Posts Tagged ‘Vision’

Scale

Once a product is mature and the product roadmap is filled up with valuable product iterations, it’s likely that the product owner and senior management will be keen to find out how some of the financial value driving product iterations can be delivered sooner.

Whilst having to balance technology improvements, technical debt, regulatory, security, bugs, dev ops and business requirements with only having one development team on the product stream would make this difficult, as there’s little room to work on multiple different types of work concurrently eg. business requirements concurrently with the more technical driven requirements.

To work on different sets of requirements concurrently, the product would need to scale which would involve adding additional product development teams to the product line. With more development teams working on the product would also require additional firepower from the technical architect and product owner role if delivery is to remain efficient and ROI positive.

An example of how you can scale the product owner role across multiple development teams who are working on the same product line:

Chief Product Owner (CPO)

  • Responsible for ensuring that the Product Owners are handling their product lines effectively
  • Handling the high level product strategy across all product lines

Product Owner (PO) / Senior Product Owner (SPO) of the Product Line

  • Market analysis
  • Competitor analysis
  • Customer analysis
  • Trends
  • Product line strategy
  • Product Vision
  • Product Roadmap
  • Backlog prioritisation
  • Epic / feature scoping
  • Backlog grooming
  • Sprint planning

Product Owner of the Development Teams (Associate Product Owner (APO))

  • Customer analysis
  • Epic breakdown
  • Requirement workshops
  • User story definition
  • Detailed acceptance criteria
  • Backlog grooming
  • Sprint planning
  • Acceptance of user stories
  • Retrospectives
  • Daily stand-up

The Associate Product Owner of the development teams could also be referred to as Feature Product Owner, Junior Product Owner or Product Executive.

In order for the Product Owner to be able to focus on the product vision, prioritisation of the product backlog and product strategy to ensure the product remains competitive, it’s important that when adding additional development teams to the product that they get additional product owner support to help them out with the more tactical day to day activities, as you can see from the split in tasks above – Product Line Owner handling more strategic tasks especially prioritisation in all instances and the Associate Product Owner handles more tactical tasks.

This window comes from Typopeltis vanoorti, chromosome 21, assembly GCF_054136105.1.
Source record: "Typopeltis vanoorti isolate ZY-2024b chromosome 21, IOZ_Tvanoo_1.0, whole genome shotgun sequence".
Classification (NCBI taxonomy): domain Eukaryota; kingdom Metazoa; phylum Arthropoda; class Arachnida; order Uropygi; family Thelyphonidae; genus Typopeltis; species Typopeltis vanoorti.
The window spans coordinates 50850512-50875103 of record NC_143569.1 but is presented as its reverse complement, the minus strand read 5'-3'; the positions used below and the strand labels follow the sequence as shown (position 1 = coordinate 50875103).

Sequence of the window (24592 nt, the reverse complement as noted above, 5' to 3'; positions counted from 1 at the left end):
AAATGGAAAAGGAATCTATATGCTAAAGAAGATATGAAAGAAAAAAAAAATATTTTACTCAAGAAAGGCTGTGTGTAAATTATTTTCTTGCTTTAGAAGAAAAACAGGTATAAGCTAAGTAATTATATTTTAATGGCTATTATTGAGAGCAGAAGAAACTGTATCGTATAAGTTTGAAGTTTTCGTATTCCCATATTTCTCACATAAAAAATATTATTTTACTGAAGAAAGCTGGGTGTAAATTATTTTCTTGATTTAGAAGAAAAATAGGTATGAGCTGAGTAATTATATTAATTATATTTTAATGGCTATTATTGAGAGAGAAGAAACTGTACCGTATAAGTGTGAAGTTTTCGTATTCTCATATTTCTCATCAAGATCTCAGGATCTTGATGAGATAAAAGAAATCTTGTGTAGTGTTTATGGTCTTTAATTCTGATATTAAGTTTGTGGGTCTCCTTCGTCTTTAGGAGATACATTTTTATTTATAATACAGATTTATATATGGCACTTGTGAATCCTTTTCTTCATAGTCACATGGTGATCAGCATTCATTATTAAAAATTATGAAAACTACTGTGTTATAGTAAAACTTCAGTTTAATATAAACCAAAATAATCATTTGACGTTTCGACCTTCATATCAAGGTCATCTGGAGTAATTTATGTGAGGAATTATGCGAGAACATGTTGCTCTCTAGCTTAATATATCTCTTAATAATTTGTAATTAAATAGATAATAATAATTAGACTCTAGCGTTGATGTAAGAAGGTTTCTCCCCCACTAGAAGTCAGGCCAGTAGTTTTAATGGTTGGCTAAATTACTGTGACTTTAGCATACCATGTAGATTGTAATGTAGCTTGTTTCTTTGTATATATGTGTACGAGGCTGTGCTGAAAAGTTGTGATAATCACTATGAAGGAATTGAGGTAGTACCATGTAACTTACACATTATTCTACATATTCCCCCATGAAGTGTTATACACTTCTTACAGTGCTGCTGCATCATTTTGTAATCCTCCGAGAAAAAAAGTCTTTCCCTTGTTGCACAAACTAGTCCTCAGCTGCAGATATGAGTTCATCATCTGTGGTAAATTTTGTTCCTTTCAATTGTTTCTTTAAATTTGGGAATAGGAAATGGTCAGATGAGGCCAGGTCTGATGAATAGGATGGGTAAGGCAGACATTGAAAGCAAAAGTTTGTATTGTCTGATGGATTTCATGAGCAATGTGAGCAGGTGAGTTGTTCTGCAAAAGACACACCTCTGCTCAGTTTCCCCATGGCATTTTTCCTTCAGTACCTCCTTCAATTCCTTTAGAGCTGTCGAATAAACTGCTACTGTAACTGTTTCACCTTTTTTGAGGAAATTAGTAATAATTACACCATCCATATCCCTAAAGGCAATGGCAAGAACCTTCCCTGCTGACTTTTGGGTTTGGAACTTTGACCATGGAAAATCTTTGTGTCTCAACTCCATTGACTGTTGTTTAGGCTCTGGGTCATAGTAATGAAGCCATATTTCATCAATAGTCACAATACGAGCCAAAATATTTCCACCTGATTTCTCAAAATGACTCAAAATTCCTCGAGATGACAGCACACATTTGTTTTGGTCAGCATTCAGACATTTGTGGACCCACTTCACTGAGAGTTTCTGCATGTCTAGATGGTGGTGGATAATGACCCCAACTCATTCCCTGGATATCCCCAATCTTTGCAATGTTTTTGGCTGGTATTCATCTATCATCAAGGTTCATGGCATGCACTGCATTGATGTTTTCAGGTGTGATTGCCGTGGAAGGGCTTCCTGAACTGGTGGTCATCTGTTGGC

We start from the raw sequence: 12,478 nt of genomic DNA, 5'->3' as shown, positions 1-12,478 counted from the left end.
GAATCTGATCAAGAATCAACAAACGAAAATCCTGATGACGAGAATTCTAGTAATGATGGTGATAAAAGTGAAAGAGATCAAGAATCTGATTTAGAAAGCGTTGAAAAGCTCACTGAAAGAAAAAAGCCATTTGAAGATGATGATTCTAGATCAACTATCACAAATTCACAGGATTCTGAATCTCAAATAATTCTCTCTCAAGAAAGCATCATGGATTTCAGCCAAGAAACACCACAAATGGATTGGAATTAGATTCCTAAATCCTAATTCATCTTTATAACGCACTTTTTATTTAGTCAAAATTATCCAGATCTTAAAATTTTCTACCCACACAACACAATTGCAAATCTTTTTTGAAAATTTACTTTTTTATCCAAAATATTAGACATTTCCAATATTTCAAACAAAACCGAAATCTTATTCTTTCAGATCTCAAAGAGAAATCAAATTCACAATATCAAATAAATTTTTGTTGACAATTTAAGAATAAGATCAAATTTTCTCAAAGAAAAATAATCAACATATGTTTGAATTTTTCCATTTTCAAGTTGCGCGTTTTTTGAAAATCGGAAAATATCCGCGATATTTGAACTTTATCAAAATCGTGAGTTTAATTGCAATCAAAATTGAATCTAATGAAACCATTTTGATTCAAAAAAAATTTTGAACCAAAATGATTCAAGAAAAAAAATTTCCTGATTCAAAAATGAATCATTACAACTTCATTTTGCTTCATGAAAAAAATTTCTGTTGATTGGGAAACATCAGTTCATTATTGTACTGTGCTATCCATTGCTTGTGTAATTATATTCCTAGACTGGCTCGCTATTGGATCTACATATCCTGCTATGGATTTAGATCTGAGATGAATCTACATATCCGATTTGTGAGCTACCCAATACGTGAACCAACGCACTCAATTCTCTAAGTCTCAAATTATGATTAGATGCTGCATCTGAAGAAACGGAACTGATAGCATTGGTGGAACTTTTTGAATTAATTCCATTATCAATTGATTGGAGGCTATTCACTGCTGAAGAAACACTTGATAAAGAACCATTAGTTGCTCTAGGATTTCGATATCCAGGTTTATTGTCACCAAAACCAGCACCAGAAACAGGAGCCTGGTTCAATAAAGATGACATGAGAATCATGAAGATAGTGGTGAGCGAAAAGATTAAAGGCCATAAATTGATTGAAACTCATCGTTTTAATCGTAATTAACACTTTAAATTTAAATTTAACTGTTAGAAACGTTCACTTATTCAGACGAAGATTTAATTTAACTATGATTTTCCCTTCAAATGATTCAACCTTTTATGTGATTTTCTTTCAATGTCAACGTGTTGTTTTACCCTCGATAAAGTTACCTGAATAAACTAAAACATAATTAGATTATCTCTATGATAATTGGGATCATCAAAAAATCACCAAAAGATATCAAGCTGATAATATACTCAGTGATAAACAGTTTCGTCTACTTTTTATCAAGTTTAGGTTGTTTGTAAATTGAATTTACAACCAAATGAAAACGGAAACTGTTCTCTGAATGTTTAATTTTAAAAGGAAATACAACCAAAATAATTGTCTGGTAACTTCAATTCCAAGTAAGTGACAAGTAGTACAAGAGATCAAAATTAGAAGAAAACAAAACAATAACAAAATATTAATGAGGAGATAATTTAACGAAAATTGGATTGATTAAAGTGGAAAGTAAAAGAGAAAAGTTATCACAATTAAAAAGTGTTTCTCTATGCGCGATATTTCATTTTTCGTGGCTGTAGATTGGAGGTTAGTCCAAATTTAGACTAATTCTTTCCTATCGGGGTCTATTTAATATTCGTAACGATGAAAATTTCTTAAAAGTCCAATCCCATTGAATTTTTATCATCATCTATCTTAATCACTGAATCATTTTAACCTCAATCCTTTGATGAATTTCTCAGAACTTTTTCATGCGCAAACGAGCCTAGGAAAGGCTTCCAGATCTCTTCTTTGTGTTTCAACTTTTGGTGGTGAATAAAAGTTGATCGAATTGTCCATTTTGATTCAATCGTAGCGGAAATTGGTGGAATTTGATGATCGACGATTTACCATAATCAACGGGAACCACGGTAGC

Spreading a product owner too thin with little support could result in a lack of focus on both product strategy and getting product backlog items delivered in an efficient way.

Vision

It’s worth spending time coming up with a compelling vision statement, because it’s something which will be repeated over and over again as it’s the key driver to drum up excitement, passion, investment, confidence and trust that the product end goal is rather spectacular, solving the big problems and then in turn delivering huge value for the business and customers.

First things first, craft your vision statement which should only be one clear sentence, where in a nutshell it should explain what you’re looking to deliver, to who and why giving off a wow factor:

Vision statement

Then create a product vision board specifying who the target market is for your product, problems the product solves, clarifying what the product is and how the product is going to benefit the business and customers:

Vision board

Lastly, having a vision diagram is a great way of providing stakeholders and the business with a snapshot using one image of where you’re at with the product and where you’re heading. Having colour coding for ‘live’, ‘in progress’, ‘planned’ and ‘to do’ would cover it – there are plenty of mind map tools to help you visualise your product, one of which is Lucidchart which comes as a plugin for Confluence also. It’s important to keep the product diagram focused on high level features rather than detailed technical solutions around systems as that would be more of a technical architectural diagram:

Vision diagram

Having a solid product vision isn’t just to help the business allocate resource, but it’s also essential for the developers to know exactly where they need to head and ‘why’.